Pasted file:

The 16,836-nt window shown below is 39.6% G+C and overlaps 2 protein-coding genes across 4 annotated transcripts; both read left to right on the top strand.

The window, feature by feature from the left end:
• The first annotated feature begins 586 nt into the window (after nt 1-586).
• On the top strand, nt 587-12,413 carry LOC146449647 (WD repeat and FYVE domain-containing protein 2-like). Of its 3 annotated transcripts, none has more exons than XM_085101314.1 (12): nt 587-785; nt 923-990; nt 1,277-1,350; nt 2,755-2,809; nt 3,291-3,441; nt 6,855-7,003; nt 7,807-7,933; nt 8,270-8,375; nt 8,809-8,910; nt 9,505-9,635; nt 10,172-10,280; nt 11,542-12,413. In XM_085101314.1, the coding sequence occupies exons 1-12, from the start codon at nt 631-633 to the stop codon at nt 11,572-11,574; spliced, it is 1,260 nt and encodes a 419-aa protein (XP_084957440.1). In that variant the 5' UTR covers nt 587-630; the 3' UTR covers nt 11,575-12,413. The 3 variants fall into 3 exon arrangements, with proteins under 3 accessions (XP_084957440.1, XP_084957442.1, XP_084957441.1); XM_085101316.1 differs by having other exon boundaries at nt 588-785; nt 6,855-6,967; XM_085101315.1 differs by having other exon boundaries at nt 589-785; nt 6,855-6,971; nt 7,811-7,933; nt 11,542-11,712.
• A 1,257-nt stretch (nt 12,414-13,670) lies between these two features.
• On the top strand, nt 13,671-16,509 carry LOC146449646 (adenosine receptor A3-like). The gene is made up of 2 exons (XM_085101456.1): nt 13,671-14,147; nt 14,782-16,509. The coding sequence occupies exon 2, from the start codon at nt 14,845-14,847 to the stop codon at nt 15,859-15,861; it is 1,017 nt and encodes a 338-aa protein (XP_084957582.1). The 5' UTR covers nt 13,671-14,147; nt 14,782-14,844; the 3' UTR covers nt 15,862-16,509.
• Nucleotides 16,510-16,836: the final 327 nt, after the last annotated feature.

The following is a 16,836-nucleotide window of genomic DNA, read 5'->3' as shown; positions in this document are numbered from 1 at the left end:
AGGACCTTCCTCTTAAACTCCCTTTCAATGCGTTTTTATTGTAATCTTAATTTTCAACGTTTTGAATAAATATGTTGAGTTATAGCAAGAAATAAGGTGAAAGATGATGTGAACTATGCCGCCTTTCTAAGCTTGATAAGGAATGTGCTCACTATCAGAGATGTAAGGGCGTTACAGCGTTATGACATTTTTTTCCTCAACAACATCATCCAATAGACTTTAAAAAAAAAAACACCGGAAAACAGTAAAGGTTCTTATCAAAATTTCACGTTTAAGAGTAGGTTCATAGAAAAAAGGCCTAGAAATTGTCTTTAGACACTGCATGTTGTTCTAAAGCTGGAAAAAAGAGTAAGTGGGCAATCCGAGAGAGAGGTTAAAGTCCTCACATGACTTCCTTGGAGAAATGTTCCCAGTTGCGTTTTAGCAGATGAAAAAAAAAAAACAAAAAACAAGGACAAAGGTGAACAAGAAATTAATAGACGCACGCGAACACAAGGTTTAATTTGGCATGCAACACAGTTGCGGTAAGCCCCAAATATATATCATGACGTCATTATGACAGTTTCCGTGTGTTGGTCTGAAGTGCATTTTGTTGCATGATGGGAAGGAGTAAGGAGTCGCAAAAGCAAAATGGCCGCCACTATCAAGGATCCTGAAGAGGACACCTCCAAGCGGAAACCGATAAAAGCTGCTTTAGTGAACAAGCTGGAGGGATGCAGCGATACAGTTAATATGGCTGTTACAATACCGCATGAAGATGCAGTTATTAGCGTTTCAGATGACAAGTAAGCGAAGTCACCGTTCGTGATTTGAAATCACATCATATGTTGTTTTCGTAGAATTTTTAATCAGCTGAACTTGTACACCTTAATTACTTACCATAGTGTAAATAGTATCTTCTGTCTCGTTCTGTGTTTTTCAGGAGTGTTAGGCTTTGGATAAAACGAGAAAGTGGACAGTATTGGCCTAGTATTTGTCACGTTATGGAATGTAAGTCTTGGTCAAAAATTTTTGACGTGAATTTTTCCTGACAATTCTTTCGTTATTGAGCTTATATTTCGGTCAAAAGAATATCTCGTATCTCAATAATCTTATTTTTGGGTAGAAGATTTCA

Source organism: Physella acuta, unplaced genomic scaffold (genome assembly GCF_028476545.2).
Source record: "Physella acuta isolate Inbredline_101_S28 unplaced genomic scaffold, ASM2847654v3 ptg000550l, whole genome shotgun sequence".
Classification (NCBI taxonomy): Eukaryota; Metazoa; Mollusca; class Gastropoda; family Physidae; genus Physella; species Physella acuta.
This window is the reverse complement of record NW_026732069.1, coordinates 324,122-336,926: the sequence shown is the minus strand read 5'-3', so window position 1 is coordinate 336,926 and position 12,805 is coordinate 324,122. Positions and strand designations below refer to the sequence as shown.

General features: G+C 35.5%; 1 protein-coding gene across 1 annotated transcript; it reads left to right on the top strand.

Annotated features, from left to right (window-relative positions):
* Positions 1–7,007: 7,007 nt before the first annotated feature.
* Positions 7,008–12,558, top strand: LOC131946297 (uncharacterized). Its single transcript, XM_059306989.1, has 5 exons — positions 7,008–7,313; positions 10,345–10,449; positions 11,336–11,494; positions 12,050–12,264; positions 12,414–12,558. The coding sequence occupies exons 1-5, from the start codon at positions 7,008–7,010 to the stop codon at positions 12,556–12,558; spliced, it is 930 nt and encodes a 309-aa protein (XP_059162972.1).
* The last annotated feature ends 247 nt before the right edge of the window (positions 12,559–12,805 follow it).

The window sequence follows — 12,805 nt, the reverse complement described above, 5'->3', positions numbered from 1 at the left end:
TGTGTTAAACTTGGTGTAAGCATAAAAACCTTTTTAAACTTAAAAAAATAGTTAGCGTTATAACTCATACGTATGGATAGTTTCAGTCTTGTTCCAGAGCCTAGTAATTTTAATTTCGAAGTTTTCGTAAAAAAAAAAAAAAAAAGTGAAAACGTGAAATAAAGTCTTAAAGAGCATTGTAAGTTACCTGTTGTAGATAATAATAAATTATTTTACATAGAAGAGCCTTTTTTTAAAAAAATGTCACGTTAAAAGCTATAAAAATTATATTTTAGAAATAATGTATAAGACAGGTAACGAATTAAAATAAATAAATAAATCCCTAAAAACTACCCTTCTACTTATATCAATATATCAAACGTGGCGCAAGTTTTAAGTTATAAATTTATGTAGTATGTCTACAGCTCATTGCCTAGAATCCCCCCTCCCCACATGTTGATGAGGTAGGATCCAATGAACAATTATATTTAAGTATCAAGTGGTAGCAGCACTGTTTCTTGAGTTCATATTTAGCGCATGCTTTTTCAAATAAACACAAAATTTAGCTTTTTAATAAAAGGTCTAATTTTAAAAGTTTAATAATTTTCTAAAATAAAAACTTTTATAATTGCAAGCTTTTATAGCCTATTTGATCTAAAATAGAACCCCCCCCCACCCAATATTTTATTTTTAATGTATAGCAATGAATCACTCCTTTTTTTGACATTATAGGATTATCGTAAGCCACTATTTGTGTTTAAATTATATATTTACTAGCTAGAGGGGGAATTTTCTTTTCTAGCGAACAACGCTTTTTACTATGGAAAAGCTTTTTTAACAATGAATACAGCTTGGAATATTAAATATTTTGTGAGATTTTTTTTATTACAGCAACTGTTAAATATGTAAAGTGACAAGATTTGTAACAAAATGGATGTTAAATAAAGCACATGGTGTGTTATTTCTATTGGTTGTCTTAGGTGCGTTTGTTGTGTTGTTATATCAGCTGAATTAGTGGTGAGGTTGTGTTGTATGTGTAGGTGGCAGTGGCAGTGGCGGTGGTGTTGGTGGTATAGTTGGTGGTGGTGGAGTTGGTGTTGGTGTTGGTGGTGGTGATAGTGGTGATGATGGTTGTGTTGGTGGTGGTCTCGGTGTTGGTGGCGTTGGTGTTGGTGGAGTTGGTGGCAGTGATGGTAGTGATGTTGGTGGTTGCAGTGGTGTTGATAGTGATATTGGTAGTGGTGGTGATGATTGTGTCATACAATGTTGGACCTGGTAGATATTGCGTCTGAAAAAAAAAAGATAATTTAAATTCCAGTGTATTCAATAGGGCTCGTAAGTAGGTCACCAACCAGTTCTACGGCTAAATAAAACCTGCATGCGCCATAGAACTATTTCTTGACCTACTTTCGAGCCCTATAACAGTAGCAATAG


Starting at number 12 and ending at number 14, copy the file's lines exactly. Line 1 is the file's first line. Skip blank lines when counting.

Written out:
Classification (NCBI taxonomy): Eukaryota; Metazoa; Mollusca; class Gastropoda; family Physidae; genus Physella; species Physella acuta.
This window is the reverse complement of record NW_026732069.1, coordinates 324,122-336,926: the sequence shown is the minus strand read 5'-3', so window position 1 is coordinate 336,926 and position 12,805 is coordinate 324,122. Positions and strand designations below refer to the sequence as shown.

General features: G+C 35.5%; 1 protein-coding gene across 1 annotated transcript; it reads left to right on the top strand.